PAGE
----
Skip to content

Cloisters Mustard Herb Bracelet

Pinterest

Price: $50.00
Member Price: $45.00

Item# 09-073727 







Description

This charming bracelet, which captures the allure of the herbs distinctive four-petaled flowers, is based on black mustard plants cultivated in the gardens at The Cloisters, a branch of the Metropolitan Museum devoted to the art and architecture of the Middle Ages. The mustard herb has long been recognized for its medicinal qualities, in addition to its natural beauty.

24K gold overlay, with cultured freshwater pearls on closure. Toggle closure. 7 1/2''L.

  • 24K gold overlay
  • Cultured freshwater pearls on closure
  • Toggle closure
  • 7 1/2''L

Art History

Native to the Mediterranean, mustard was introduced into northern Europe by the Romans, who distinguished two kinds: white (Sinapis alba) and black (Brassica nigra). Both species were used as condiments and medicinals, although black mustard is the stronger of the two. The Roman natural historian Pliny, recognized as an authority on herbal medicine throughout the Middle Ages, recommended mustard as a stimulant, to clear the sinuses and the eyesight, help bruises and stiffness, warm chilled parts of the body, and as an antidote to counteract poisonous mushrooms.

Customer Reviews




Description

This charming bracelet, which captures the allure of the herbs distinctive four-petaled flowers, is based on black mustard plants cultivated in the gardens at The Cloisters, a branch of the Metropolitan Museum devoted to the art and architecture of the Middle Ages. The mustard herb has long been recognized for its medicinal qualities, in addition to its natural beauty.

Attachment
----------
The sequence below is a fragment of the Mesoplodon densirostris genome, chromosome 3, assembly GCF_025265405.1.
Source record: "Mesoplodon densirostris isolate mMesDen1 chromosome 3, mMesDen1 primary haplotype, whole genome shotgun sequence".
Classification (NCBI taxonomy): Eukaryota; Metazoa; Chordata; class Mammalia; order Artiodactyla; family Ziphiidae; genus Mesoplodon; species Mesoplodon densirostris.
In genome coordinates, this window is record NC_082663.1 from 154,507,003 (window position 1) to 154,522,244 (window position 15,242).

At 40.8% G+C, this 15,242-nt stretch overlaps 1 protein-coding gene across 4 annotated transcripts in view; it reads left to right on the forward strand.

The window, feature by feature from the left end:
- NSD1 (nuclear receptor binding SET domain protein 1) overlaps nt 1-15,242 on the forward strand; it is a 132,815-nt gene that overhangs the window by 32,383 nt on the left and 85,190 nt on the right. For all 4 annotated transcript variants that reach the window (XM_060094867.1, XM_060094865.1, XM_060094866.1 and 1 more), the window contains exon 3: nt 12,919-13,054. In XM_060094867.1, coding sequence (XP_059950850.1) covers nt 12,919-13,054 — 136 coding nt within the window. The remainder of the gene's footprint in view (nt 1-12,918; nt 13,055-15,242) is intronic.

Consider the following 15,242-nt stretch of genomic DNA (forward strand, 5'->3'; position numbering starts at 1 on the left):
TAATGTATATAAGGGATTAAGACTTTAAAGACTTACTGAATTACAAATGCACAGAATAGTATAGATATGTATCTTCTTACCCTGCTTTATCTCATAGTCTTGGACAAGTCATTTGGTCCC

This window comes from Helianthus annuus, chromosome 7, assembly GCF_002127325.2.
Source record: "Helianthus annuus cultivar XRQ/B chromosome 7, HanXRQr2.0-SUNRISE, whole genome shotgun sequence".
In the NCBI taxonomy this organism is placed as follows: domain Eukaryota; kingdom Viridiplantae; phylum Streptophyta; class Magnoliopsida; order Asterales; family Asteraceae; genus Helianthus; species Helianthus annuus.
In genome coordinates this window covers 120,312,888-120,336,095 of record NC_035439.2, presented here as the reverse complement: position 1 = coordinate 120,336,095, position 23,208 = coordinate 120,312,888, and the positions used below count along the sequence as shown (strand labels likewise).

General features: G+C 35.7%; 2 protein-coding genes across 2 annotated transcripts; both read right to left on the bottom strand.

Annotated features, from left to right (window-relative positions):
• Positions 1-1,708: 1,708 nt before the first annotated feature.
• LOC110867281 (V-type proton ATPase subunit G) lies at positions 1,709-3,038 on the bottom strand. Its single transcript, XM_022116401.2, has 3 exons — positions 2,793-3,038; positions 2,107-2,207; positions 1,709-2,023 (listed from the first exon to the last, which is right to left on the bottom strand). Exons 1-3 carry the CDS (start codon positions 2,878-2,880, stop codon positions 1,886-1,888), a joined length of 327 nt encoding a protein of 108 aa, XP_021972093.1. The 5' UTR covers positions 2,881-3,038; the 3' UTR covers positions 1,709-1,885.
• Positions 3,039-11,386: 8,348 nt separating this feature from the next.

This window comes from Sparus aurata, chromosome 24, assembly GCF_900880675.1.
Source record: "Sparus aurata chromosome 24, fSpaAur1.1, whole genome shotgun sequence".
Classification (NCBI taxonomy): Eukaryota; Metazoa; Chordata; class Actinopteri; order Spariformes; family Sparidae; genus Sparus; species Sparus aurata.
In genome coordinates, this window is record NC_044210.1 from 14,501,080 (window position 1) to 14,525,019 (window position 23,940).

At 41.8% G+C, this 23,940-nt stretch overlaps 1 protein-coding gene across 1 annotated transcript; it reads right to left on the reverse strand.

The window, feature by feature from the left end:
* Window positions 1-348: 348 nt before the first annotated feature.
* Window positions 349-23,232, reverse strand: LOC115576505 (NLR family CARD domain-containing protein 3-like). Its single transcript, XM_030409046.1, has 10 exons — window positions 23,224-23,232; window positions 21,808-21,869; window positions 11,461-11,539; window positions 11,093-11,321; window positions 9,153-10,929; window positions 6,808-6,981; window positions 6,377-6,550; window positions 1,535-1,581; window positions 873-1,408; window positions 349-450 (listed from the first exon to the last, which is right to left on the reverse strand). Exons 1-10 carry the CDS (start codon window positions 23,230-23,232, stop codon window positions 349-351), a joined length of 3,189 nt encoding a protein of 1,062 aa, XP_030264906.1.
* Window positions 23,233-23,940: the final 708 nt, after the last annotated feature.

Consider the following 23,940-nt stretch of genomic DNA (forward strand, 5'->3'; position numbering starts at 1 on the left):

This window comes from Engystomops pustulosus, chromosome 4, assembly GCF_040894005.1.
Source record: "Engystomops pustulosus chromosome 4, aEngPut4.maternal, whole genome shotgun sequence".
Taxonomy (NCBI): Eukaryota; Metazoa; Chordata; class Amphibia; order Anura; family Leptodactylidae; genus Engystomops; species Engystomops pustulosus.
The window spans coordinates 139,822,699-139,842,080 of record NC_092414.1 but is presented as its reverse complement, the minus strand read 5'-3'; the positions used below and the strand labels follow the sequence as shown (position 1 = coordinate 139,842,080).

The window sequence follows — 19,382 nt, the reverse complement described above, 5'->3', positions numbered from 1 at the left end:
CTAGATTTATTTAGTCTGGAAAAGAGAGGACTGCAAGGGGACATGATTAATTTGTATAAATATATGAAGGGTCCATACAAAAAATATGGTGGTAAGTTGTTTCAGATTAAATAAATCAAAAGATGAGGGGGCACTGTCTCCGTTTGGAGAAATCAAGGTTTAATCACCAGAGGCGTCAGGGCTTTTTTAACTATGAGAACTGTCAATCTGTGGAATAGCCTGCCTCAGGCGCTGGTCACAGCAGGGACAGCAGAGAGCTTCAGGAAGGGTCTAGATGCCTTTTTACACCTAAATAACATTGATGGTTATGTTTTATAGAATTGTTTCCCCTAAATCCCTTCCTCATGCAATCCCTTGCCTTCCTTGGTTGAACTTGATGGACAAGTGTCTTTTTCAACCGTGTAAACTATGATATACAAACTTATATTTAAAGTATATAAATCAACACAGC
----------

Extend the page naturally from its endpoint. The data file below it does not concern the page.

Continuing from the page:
24K gold overlay, with cultured freshwater pearls on closure. Toggle closure. 7 1/2''L.





  • 24K gold overlay
  • Cultured freshwater pearls on closure
  • Toggle closure
  • 7 1/2''L




Art History

Native to the Mediterranean, mustard was introduced into northern Europe by the Romans, who distinguished two kinds: white (Sinapis alba) and black (Brassica nigra). Both species were used as condiments and medicinals, although black mustard is the stronger of the two. The Roman natural historian Pliny, recognized as an authority on herbal medicine throughout the Middle Ages, recommended mustard as a stimulant, to clear the sinuses and the eyesight, help bruises and stiffness, warm chilled parts of the body, and as an antidote to counteract poisonous mushrooms.


You May Also Like

  • Cloisters Mustard Herb Drop Earrings

    Price: $40.00

    Member Price: $36.00

  • Cloisters Mustard Herb Necklace

    Price: $110.00

    Member Price: $99.00

  • Greek Palmette Bracelet

    Price: $75.00

    Member Price: $67.50


Your Recently Viewed Items

    click to view next item

    Help And Information